The second, more general construct is a composite measure of religiousness that encompasses individual and collective religious practice on the one hand (prayer and attendance) and self-conception as more or less religious on the other. All three items display substantial loadings on the common factor. Alpha is high, and omega is acceptable across all four samples (see the Appendix for details).
Following Beard et al. (Reference Beard, RB, GS, B and RD2013), I have argued above that political secularism should not be understood as the absence of religiousness but rather as an attitude on the proper role of religion in political life. For the validity of the political secularism scale, its correlation with religiousness is therefore crucial. Overall, a strong negative relationship is to be expected: non-religious citizens should be opposed to religious interference in the public sphere, whereas believers should support institutional arrangements that make outcomes which align with their beliefs more likely. Having said that, many religious citizens (particularly in some protestant traditions) may still favor a clear separation of church and state. Conversely, lukewarm believers and even non-believers may see a societal value in religion. Political secularism and religiousness should hence remain distinguishable.
To investigate the validity of the secularism scale, a joint model of secularism and attitudes on abortion was estimated (see the tables in Appendix for the full results). Table 3 shows that the two-factor model, which treat secularism and abortion attitudes as separate constructs, fit the data very well. In line with expectations, the correlation between the factors is clearly positive (more secular respondents do indeed have more permissive views on legal access to abortion) but far from perfect, with values between 0.35 and 0.53.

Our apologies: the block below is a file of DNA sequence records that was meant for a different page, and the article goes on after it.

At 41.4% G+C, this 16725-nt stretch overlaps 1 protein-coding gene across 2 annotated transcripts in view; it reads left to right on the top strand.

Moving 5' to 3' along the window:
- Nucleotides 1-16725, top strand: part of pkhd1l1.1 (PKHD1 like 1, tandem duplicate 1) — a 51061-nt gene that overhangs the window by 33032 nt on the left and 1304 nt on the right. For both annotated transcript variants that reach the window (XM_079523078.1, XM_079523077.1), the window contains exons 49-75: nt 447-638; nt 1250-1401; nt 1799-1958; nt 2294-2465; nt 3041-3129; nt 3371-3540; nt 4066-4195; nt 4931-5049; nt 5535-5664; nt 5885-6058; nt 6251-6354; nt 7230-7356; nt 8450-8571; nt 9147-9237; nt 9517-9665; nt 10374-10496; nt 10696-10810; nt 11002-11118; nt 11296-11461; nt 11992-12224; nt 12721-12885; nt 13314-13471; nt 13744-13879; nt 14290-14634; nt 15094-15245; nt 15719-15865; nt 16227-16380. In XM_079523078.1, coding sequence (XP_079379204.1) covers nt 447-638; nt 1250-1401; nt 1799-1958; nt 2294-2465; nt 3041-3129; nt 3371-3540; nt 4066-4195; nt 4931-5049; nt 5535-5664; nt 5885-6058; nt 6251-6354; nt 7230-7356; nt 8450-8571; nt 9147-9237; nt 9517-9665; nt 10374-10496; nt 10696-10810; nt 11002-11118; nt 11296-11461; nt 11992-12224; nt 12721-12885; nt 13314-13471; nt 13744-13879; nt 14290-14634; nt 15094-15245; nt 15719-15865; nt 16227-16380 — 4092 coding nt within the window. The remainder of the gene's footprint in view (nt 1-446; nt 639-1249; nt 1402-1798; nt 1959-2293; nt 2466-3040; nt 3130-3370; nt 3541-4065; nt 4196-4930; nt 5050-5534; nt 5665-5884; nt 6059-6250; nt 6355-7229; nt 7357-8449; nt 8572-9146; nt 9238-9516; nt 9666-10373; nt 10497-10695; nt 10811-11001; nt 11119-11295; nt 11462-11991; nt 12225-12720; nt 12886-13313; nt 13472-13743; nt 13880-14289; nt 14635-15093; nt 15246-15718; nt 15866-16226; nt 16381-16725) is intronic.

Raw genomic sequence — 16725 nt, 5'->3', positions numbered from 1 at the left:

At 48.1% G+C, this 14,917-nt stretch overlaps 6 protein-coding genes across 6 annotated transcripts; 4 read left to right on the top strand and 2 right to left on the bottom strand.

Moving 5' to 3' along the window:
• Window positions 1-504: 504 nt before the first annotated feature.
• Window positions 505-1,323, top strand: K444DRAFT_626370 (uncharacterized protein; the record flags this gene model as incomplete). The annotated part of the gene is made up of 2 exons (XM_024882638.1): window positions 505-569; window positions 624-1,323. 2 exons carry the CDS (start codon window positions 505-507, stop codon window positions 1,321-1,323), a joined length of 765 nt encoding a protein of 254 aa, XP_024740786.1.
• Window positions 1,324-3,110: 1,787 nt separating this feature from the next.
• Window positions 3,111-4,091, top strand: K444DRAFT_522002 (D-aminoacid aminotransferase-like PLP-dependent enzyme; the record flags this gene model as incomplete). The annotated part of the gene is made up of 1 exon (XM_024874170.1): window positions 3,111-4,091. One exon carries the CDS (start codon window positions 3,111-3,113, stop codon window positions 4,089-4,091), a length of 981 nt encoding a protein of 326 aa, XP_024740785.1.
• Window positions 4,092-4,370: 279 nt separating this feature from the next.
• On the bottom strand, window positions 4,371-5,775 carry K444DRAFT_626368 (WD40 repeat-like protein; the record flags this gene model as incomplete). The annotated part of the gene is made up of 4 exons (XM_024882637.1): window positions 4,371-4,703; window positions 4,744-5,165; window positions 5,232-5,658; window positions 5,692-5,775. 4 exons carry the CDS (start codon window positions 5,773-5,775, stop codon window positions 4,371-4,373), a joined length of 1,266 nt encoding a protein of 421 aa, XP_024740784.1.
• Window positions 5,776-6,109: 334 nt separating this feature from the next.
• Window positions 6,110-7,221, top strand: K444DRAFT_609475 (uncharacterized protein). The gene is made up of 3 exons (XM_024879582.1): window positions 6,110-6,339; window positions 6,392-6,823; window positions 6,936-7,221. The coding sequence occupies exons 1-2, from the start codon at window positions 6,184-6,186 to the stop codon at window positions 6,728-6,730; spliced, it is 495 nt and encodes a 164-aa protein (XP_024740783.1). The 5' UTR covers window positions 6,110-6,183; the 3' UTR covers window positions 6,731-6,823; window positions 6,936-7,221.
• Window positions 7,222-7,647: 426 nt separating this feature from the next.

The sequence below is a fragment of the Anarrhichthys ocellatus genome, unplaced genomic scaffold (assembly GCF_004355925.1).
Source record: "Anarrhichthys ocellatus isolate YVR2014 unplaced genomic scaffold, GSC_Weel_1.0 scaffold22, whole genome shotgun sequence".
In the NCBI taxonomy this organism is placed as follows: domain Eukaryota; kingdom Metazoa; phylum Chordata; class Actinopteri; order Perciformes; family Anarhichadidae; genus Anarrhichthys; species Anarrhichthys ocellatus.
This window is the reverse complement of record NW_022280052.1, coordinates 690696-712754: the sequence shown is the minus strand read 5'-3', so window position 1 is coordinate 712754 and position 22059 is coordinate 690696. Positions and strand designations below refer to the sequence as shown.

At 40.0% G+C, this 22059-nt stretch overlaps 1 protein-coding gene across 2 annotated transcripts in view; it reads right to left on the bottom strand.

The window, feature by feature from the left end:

***p < 0.001; **p < 0.01; *p < 0.05.
Conversely, assuming that all items load on a single common factor results in a dramatic decline of model fit to values that would be unacceptable by common standards. This provides some initial evidence for the convergent and discriminant validity of the secularism scale.
In the next step, a joint model for secularism and religiousness was estimated (see the tables in the Appendix for the full results). Table 4 shows that a two-factor solution again achieves an acceptable fit across all four samples.Footnote 5 In line with expectations, the estimated correlation between secularism and religiousness is negative and quite substantial, with values ranging from −0.56 to −0.70.
***p < 0.001; **p < 0.01; *p < 0.05.
To ascertain that political secularism and religiousness are indeed closely related but not identical, again all items were forced to load on a single common factor. Once more this results in a dramatic increase in χ 2 and a decline in all measures of model fit well below the common cut-off criteria.
Taken together, these findings already provide strong evidence for the convergent and discriminant validity of the political secularism scale. Ideally, they should be complemented by a full nomological validation in future research.